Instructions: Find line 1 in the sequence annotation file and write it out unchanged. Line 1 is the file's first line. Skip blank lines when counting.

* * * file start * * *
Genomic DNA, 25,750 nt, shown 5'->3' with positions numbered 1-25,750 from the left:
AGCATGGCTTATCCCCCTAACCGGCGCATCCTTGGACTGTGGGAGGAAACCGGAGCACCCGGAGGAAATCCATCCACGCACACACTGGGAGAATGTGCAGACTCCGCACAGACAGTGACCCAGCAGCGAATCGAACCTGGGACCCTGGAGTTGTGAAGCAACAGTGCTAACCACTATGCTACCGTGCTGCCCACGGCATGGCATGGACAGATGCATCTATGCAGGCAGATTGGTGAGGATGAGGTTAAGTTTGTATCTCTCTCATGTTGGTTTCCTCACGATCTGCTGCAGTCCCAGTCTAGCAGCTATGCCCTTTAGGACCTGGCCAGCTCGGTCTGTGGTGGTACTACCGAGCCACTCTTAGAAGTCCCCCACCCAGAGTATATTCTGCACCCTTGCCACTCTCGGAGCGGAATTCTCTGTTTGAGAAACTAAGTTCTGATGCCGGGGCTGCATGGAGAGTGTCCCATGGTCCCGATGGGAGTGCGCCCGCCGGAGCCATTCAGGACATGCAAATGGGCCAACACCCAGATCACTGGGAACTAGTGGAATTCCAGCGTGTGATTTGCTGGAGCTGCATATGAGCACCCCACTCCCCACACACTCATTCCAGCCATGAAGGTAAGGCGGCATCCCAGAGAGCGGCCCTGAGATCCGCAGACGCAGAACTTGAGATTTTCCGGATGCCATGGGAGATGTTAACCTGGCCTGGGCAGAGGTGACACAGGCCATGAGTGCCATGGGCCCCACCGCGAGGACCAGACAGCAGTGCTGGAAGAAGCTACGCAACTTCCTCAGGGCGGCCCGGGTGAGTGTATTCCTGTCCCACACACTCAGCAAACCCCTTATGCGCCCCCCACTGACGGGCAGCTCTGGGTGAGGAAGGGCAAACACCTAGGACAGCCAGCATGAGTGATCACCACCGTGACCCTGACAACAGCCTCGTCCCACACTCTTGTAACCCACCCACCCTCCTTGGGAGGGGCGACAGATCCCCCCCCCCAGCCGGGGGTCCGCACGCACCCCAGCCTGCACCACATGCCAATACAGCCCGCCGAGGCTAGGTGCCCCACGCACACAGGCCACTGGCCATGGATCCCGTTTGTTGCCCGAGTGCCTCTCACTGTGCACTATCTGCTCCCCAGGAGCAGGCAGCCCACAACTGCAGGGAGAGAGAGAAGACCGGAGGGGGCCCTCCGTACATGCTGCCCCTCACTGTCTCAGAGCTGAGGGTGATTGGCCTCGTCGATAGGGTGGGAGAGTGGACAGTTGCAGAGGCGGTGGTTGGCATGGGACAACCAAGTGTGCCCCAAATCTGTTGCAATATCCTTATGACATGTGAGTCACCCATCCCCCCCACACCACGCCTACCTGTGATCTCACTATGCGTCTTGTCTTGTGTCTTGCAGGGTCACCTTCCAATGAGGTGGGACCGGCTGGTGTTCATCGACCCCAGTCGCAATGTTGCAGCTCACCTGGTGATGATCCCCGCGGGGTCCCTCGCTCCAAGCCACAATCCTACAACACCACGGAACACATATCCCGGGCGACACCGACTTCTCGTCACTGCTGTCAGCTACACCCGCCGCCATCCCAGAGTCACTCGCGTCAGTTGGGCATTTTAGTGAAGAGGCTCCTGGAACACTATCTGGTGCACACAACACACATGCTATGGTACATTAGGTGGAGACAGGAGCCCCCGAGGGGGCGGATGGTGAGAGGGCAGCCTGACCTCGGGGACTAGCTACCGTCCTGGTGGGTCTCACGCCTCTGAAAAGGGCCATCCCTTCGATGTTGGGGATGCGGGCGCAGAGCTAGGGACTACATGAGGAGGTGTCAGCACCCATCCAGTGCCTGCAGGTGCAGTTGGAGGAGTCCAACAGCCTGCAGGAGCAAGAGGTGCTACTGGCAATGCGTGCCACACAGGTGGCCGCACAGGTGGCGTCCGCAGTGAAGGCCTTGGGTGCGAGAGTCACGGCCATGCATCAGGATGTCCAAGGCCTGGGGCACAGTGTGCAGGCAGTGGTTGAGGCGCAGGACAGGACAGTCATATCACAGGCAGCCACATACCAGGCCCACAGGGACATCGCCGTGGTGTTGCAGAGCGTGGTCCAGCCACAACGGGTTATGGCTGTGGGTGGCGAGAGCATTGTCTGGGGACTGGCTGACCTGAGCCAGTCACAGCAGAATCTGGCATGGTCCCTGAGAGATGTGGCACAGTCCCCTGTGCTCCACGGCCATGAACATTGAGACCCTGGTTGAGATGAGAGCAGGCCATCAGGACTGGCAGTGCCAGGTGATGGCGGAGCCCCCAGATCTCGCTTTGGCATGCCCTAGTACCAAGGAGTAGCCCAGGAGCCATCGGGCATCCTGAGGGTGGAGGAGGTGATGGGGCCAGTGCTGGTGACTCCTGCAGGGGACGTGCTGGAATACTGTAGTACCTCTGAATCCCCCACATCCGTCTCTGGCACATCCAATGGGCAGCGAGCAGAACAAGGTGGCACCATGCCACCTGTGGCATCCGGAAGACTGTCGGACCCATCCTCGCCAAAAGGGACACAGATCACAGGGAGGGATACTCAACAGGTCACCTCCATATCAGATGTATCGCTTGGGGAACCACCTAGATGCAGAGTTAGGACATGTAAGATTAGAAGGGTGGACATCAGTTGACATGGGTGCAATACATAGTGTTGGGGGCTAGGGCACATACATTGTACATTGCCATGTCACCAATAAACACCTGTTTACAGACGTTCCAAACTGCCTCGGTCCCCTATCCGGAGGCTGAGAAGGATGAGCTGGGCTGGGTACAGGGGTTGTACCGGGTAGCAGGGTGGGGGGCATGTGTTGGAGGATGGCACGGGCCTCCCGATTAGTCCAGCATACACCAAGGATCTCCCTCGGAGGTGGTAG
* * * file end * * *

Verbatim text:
Genomic DNA, 25,750 nt, shown 5'->3' with positions numbered 1-25,750 from the left: